Wednesday, September 5, 2012

National Backpack Awareness Month

"My backpack shouldn't look or feel like this!"
If you have children, then you know how heavy a backpack can get during the school year.  I have two teenagers and their backpacks are always packed full with heavy books, binders and school supplies.

When my girls first started school their backpacks were lighter and carrying them was a breeze. But once they hit junior high and high school, it was a whole different story.  I even have a hard time picking up their backpacks.  It's insane what they expect them to carry around.  In junior high they didn't have lockers so they had to tote their books around everywhere.

When the girls were little we used rolling backpacks because regular backpacks were too heavy. Now that they are stronger they use regular backpacks. Besides, rolling backpacks just aren't cool anymore, heaven forbid.

Their backpacks are so heavy that every year my youngest goes through two.  We don't buy cheap backpacks either!  We buy name-brand and they look and feel sturdy.  Either the zipper rips or the straps break anyway. This year we made it through two whole days before the zipper broke and ripped away from the bag.  I wasn't too happy since backpacks aren't cheap. I think it's ridiculous that kids are forced to carry so much on their backs. But, since that isn't going to change, I started thinking about what I could do to make this burden easier for my girls to carry.

The more backpack awareness we have the better off we are. I did some research and came across some good advice on back safety and keeping your child backache free.  I also found some guidelines that may help you keep your backpack longer so you don't have to buy more than one in a school year like I did. Also, Lands End, Jan Sport and LL Bean guarantee their backpacks.

Loading a Pack
In the above video, Karen Jacobs, Occupational Therapist, discusses selecting the right backpack, loading and wearing it correctly.
  • A child’s backpack should weigh no more than 10% of his or her body weight. This means a student weighing 100 pounds should wear a loaded backpack that is no heavier than ten pounds.
  •  Load heaviest items closest to the child’s back (the back of the pack).
  •  Arrange books and materials so they won’t slide around.
  •  Check what your child is carrying and make sure the items are necessary for the day’s activities.
  • If the backpack is too heavy or tightly packed, your child can carry the item in his or her hands. If the backpack is too heavy on a regular basis, consider using a book bag on wheels if your child’s school allows it.
Wearing a Pack
  • Distribute weight evenly by using both straps. Wearing a pack slung over one shoulder can make a child lean to one side, curving the spine and causing pain.
  • Find a backpack with well-padded shoulder straps. Shoulders and necks have many blood vessels and nerves that can cause pain and tingling in the neck, arms and hands when too much pressure is applied.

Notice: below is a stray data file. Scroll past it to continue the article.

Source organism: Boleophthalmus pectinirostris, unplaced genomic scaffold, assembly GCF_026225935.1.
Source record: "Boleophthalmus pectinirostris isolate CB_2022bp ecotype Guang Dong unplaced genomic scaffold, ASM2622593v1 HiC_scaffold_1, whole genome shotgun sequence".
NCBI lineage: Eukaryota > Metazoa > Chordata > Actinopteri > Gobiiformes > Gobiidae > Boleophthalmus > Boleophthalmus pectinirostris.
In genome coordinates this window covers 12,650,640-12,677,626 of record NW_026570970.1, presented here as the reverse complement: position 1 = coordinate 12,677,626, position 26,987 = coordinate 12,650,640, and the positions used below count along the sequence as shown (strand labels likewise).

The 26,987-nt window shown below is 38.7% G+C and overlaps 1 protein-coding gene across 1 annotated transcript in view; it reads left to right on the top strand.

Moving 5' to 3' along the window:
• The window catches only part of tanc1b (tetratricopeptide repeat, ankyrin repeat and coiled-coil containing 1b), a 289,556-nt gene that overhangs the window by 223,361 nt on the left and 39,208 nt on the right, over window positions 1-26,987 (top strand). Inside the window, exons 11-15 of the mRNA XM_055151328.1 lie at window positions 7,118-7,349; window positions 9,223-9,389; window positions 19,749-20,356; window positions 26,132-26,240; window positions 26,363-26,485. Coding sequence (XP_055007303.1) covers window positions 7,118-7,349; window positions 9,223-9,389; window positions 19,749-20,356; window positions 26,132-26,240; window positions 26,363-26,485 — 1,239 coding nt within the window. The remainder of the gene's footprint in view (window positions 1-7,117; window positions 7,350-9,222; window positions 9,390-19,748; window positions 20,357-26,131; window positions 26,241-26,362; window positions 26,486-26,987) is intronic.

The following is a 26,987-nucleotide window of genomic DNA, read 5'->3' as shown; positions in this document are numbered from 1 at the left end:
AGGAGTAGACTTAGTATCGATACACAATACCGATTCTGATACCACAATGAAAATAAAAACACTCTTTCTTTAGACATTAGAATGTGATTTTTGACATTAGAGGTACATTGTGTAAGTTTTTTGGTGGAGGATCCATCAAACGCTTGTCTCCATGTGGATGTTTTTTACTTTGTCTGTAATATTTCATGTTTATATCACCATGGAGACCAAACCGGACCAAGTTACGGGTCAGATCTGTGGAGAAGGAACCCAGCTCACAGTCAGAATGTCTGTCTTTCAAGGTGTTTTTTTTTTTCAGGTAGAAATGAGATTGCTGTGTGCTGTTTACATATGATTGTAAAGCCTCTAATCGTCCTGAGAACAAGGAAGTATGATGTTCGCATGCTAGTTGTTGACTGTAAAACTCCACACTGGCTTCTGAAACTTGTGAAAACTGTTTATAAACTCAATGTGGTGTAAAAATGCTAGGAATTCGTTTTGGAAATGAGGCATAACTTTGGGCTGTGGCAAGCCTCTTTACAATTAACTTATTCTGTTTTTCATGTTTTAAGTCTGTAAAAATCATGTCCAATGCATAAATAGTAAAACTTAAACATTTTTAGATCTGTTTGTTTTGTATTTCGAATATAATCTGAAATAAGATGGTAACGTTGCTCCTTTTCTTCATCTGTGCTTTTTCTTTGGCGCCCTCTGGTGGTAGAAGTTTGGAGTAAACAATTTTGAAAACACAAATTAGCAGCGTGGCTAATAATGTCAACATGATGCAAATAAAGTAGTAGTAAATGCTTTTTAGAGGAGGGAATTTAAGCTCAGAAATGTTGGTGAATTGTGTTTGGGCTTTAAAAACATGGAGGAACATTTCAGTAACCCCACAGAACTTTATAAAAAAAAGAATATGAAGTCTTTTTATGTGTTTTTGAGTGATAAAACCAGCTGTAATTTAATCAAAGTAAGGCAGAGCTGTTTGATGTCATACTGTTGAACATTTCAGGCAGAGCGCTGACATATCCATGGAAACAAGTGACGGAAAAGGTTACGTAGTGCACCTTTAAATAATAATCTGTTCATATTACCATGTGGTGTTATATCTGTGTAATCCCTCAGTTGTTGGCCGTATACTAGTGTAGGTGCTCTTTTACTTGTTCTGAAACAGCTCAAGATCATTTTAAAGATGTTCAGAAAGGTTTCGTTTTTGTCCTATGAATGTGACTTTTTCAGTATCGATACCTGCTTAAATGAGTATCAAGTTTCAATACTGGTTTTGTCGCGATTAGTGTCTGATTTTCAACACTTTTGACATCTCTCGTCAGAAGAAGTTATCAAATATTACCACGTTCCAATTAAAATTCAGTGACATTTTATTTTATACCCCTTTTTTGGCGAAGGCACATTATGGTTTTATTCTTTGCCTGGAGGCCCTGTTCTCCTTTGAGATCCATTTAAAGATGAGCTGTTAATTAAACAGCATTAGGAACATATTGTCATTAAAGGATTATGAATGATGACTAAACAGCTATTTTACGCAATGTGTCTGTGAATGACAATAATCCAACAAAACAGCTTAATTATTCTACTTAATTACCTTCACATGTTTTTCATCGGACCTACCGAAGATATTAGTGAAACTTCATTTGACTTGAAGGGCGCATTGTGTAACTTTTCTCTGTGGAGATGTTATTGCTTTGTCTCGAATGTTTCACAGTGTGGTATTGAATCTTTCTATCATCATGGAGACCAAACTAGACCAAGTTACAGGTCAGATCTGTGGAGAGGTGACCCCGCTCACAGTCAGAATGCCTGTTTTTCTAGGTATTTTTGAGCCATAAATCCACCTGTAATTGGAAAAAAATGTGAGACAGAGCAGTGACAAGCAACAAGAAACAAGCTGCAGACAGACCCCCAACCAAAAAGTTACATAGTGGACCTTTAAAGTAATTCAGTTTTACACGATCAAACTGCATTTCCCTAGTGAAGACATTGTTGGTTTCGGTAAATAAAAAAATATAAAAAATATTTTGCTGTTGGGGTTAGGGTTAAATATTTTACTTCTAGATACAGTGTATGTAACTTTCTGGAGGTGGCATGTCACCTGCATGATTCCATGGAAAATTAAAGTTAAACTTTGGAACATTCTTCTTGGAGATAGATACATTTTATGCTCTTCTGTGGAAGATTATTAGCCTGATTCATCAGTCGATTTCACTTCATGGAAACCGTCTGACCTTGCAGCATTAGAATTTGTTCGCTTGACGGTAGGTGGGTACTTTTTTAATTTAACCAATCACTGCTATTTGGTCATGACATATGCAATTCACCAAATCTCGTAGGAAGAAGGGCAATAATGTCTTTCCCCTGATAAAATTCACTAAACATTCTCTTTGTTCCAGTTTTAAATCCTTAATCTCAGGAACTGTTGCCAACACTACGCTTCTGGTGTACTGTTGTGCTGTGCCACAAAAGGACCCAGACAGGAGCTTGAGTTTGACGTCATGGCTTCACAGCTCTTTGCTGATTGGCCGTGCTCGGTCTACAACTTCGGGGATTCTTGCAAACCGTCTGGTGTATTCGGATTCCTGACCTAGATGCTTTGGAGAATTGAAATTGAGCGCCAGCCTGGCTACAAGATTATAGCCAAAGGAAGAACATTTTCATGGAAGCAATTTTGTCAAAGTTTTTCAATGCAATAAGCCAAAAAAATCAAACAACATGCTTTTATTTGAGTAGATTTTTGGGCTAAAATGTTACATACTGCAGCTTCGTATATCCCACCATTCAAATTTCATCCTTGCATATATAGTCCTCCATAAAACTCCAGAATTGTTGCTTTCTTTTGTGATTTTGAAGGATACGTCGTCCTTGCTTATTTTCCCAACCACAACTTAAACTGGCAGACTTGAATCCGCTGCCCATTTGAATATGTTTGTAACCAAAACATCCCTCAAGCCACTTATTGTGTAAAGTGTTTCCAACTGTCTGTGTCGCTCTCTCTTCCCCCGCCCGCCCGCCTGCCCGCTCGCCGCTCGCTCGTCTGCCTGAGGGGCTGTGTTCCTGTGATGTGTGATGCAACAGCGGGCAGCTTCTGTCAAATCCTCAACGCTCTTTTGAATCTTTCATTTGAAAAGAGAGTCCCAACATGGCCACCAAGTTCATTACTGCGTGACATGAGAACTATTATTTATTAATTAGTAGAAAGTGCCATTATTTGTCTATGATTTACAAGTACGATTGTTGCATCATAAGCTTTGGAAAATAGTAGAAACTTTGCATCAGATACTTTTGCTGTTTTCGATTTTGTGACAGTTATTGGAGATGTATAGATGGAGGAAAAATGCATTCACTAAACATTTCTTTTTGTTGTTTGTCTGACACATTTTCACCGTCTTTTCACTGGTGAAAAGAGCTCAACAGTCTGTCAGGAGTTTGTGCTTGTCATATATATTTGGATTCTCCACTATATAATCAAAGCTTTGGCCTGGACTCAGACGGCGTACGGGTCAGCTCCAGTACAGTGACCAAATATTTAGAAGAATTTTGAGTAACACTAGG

• Adjust the shoulder straps so that the pack fits snugly on the child’s back. A pack that hangs loosely from the back can pull the child backwards and strain muscles.
  • Wear the waist belt if the backpack has one. This helps distribute the pack’s weight more evenly.
  • The bottom of the pack should rest in the curve of the lower back. It should never rest more than four inches below the child’s waistline.
  • School backpacks come in different sizes for different ages. Choose the right size pack for your child as well as one with enough room for necessary school items.
National Backpack Awareness Month

Did you know that over 2,000 backpack related injuries are reported every year?  That doesn't include the minor backaches children might not mention or that don't seem serious enough to treat. Why so many injuries, you ask? Well about 55% of students carry a backpack that is heavier than the recommended guideline of 10% of the student’s total body weight.  But, that isn't their fault.  They are required to have all those books! That is why we have National Backpack Awareness Month.  Schools starting to educate students and parents on how to properly load and carry their backpacks. If your school doesn't currently have something in place, you might want to ask your PTA or PTO to host a backpack safety education session.

A study of American students ages 11 to 15 years reported that 64% complained of back pain related to heavy backpacks and 21% reported the pain lasting more than 6 months.  Another study that taught middle school students how to load their backpacks properly was successful at reducing reported back pain.  Nearly 8 out of 10 students who changed how they loaded and wore their backpacks reported less pain and strain in their backs, necks and shoulders.  

Having a  National Backpack Awareness Month may sound overly cautious or zealous. Some might think it isn't that big of a deal, especially if you have younger kids.  As my kids have grown, I've watched their backpacks grow too. The older they get the heavier it gets. Being aware and having a well informed backpack community will help our children in the long run. I wish I knew what I know now, 10 years ago. I may have saved my child some backaches and money.  It's always smart to be safe rather than sorry.

Marci Psalmonds
Contributing Writer

1 comment:

  1. The backpack is really useful especially for those don’t know how to pack their things backpack was the solution for that.